Education Corner 18 - High Stakes Testing
- Category: Education Corner
- Published: Thursday, 09 June 2016 08:49
- Written by Richard Womack, Ed.D
- Hits: 3734
High-stakes in poker or any other card game means the player is in the game and willing to bet a lot of money to win even bigger money. With a high stakes gambling game, a player can also lose a lot of money. Therefore, a high-stakes test is a test that means you can win big or lose big. High-stakes tests are not really set up for improvement. The EC has said in many columns that results from testing, assessing and evaluating should be used whenever possible for improvement. Readers are familiar with tests mentioned below and will recognize them as types of tests on which we all place such great emphasis. On many tests as these there is often no second chance.
Moreover, such tests are set up to screen or filter the test-takers. They are sometimes pass or fail and sometimes a score will rank the test-taker against the others taking the same test. For example, an employment test as for government jobs given to 100 applicants may only consider the top 10 in rank order of scores. Certainly, the National Standard Teacher Test (NSTT) is high-stakes as passing means an FSM teacher license or certification. A ‘no pass’ means no certification and therefore no teaching position. If our FSM teachers wish to teach in Guam or the U. S., they may run into teacher tests called the Praxis. The NSTT is similar in nature to the Praxis. The College of Micronesia Entrance Test (COMET) is high-stakes. Pass and you are in college. A ‘no pass’ means you will not be a college student until you can pass the COMET. Passing a General Equivalency Development Test (GED) means you are judged to be the same as a high school graduate and can enter COM-FSM (if you pass the COMET). Another high-stakes test for many Micronesians is the Armed Services Vocational Aptitude Battery (ASVAB). To be accepted into the U. S. military requires the high school diploma or a GED and passing the ASVAB in order to enter the U. S. armed forces. And, to be sure, these high stakes tests are in the English language. So English proficiency is the real basis for success in these win-lose situations.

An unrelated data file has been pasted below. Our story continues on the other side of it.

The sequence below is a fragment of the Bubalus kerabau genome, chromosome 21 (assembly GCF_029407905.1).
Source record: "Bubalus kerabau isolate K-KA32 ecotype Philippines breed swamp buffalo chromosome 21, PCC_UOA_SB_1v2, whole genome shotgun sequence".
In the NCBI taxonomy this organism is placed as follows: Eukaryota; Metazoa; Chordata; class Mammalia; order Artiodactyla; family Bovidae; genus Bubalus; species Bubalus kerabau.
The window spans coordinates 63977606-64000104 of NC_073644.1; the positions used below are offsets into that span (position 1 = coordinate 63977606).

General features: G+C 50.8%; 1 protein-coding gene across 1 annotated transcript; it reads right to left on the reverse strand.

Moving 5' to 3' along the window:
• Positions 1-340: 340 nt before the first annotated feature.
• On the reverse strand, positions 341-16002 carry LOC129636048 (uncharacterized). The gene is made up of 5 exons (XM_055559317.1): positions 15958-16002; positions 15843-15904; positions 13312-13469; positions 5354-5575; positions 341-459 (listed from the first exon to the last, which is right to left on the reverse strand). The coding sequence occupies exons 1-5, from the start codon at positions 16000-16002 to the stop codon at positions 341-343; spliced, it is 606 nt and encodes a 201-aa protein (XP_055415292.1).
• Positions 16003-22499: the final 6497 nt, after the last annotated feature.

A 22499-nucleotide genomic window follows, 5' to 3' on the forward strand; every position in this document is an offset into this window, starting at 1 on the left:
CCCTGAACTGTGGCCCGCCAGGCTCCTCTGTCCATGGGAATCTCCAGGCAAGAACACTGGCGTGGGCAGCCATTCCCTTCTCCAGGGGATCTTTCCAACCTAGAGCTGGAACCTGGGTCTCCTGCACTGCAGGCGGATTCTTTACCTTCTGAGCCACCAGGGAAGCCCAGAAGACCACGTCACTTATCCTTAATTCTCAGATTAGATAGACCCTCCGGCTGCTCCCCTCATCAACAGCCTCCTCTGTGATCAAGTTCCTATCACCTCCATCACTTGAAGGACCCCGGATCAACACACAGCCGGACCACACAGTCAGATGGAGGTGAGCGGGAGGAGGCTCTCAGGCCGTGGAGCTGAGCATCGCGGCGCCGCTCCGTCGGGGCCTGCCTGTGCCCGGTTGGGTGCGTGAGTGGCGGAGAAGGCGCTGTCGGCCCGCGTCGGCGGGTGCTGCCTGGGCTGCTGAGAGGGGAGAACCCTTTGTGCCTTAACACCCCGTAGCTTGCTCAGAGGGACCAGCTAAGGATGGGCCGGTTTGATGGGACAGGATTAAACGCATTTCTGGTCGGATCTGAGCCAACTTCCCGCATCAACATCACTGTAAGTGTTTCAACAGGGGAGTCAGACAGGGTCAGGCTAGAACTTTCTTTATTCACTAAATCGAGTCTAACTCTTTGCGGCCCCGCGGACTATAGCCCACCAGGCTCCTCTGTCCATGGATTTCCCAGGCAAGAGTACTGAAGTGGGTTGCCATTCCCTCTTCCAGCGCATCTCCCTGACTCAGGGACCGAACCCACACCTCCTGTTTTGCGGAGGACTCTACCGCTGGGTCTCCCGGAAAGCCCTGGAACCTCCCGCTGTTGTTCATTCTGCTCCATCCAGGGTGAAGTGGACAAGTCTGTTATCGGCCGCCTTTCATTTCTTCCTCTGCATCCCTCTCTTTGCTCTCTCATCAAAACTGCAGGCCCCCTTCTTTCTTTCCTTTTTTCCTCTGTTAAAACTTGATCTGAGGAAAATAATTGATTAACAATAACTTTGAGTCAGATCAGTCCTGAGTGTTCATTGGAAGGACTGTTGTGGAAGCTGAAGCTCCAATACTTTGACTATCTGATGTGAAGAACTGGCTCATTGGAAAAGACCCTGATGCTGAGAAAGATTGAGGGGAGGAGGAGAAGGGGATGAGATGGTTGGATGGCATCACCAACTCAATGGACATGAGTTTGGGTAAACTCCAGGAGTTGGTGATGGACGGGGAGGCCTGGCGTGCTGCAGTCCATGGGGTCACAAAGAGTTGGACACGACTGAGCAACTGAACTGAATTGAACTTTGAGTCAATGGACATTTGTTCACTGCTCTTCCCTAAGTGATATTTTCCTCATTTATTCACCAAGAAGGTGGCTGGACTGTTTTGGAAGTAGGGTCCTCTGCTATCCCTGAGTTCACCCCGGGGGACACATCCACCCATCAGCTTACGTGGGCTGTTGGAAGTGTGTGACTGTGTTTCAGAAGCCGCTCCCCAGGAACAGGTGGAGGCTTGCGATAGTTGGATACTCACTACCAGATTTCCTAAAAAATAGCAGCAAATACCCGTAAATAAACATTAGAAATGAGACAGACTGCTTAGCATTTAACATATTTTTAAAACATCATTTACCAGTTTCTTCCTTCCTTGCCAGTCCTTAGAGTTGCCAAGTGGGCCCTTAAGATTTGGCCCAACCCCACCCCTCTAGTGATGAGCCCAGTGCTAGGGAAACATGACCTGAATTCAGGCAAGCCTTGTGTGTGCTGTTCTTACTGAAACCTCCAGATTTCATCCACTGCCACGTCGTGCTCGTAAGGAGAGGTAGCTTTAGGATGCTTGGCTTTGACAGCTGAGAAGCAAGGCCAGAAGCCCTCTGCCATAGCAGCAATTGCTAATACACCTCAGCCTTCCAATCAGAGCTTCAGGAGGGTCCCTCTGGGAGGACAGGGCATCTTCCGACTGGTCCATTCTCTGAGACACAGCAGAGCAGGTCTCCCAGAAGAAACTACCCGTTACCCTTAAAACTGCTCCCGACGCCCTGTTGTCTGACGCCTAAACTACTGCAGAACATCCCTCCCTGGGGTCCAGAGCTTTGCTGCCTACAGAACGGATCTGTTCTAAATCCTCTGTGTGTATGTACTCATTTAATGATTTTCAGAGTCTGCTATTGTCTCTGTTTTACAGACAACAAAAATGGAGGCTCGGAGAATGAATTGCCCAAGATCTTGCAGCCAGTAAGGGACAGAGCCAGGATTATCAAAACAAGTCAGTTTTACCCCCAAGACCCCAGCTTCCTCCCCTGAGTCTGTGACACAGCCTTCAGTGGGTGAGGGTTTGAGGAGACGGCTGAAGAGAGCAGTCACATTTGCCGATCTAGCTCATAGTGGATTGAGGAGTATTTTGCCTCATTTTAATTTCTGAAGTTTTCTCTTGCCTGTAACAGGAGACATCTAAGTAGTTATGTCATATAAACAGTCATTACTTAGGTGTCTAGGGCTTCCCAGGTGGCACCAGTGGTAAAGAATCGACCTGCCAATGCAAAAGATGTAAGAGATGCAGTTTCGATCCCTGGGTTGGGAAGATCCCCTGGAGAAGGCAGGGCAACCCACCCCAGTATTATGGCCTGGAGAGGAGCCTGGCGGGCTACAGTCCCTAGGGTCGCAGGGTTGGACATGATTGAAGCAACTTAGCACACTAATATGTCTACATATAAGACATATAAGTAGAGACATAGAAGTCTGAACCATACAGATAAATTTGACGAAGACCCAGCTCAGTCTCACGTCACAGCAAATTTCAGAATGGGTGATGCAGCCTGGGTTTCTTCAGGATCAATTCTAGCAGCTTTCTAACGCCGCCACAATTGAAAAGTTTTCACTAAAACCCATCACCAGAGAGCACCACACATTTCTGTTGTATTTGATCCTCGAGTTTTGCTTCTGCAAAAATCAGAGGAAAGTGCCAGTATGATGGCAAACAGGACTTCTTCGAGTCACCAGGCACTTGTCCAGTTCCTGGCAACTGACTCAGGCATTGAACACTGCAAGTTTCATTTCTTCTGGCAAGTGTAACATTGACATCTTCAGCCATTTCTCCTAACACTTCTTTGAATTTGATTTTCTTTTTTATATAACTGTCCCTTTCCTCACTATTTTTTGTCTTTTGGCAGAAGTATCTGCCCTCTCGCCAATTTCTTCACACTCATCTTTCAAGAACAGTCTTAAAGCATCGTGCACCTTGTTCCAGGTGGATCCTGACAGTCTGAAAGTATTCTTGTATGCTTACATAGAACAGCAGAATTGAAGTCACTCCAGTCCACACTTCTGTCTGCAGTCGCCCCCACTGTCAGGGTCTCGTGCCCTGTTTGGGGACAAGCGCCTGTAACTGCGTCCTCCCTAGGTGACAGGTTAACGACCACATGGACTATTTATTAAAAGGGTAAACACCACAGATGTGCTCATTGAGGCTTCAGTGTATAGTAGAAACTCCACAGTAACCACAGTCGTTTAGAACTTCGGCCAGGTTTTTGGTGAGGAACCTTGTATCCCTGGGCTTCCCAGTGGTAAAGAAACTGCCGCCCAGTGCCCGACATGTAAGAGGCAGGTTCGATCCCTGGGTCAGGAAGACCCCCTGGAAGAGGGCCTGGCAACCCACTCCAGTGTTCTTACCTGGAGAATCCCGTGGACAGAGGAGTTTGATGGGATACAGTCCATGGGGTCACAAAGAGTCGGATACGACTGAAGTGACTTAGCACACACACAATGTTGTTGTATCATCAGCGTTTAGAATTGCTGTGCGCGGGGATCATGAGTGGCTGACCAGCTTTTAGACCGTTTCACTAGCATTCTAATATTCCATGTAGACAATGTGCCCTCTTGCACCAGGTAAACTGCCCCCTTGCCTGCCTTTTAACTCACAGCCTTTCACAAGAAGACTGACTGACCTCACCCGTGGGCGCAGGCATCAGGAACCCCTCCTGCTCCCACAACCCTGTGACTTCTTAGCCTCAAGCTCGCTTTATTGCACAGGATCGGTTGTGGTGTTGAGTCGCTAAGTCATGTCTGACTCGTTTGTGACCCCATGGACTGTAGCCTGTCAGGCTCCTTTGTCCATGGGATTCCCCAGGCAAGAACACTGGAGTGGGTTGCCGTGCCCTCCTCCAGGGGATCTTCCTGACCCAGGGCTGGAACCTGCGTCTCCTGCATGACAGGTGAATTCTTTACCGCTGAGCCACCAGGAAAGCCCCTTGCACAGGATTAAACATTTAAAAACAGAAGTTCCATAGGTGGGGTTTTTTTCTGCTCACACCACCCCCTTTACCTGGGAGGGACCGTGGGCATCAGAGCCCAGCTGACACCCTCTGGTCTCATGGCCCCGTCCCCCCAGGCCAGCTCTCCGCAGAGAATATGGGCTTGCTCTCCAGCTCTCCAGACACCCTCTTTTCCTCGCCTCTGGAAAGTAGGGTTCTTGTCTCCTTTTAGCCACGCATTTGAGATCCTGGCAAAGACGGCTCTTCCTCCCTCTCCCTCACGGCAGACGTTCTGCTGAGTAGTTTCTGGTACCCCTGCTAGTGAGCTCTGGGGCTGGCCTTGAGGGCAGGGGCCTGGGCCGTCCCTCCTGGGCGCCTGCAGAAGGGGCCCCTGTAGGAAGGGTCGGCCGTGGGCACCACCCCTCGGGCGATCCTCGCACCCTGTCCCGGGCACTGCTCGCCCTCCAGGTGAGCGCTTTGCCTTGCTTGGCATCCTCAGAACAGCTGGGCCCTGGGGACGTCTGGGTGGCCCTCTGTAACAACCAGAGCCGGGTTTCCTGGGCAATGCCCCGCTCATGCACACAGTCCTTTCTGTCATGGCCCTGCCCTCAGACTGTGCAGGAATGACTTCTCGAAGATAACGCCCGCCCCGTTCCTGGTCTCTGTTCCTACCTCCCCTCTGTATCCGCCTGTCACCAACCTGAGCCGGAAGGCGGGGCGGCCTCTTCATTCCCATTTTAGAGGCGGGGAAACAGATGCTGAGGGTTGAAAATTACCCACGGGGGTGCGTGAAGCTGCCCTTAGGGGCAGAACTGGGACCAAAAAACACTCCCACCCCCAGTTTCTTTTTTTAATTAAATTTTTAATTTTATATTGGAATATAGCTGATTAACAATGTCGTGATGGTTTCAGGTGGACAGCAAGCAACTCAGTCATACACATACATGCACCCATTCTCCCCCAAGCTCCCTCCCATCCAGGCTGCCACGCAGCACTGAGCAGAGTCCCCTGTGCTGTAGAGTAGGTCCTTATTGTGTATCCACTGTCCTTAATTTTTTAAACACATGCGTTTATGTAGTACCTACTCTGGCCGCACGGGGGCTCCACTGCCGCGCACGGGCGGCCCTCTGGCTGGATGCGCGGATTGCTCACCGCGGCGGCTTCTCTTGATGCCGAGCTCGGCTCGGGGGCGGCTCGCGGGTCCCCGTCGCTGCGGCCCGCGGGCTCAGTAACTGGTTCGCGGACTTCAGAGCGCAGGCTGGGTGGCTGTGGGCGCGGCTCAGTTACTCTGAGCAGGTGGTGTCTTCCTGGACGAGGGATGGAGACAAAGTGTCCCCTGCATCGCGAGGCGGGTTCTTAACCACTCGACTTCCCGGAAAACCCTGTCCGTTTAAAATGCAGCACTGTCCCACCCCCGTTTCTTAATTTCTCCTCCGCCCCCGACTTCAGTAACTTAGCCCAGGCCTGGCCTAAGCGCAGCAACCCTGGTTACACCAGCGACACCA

Any device that measures learning we call an “instrument.” A teacher’s quiz or a test is called an instrument. A portfolio of work—if used to measure learning—is called an instrument. A book report may be called an instrument if the teacher is checking to see that the student read and understood the book. A Standardized Test, as the National Standards Test for Teachers (NSTT), is an instrument. It is supposed to measure your abilities and likelihood that you will be a good teacher. It is supposed to measure what you have learned in your teacher training courses—the teacher training curriculum.
Moreover, teachers are concerned with the terms formative assessment and summative assessment and look at measuring instruments in these terms. Formative assessment is part of the teaching process (and how teachers teach) because it is used at a particular point in time and helps students and teachers adjust during the learning process. This is particularly important when students are learning skills and concepts for the first time. You may look at formative assessment as something good teachers do all of the time for improvement purposes. These sorts of assessments are on-going and may not even be part of a final grade. In fact, much formative assessment may be for practice and not even part of a final grade. Key to formative assessment is student involvement. Descriptive feedback as students move along through the curriculum is an excellent teaching strategy. Descriptive feedback is not a letter grade or “Good Job” or a smiling face. Descriptive feedback provides the student with and understanding of what they are doing well and then gives specific input on how to reach the next step in the learning process.
On the other hand, summative assessments are those tests given at a point in time to see what the student knows and does not know. They are used to measure learning in the curriculum standards after a period of time. Examples of these are the FSM Standards Tests, end of unit or chapter tests, end of semester exams, and any tests where scores are used to summarize student grades. And while they are not on-going as are the formative assessment, they may still be used for improvement. This is why teachers want results of standardized tests as soon as possible and become upset when such test scores are not returned in a timely manner or not at all.
Finally, high stakes test are part of education and part of life. For our students and for the present ESL skills and math skills are tested. These are skills that can be improved and should be. A student can move from no-pass to pass and in one or two year’s time. Much progress can be made when principals assure that teachers are designing and presenting all lessons with the practice of reading, writing, listening and speaking English consistently throughout the day.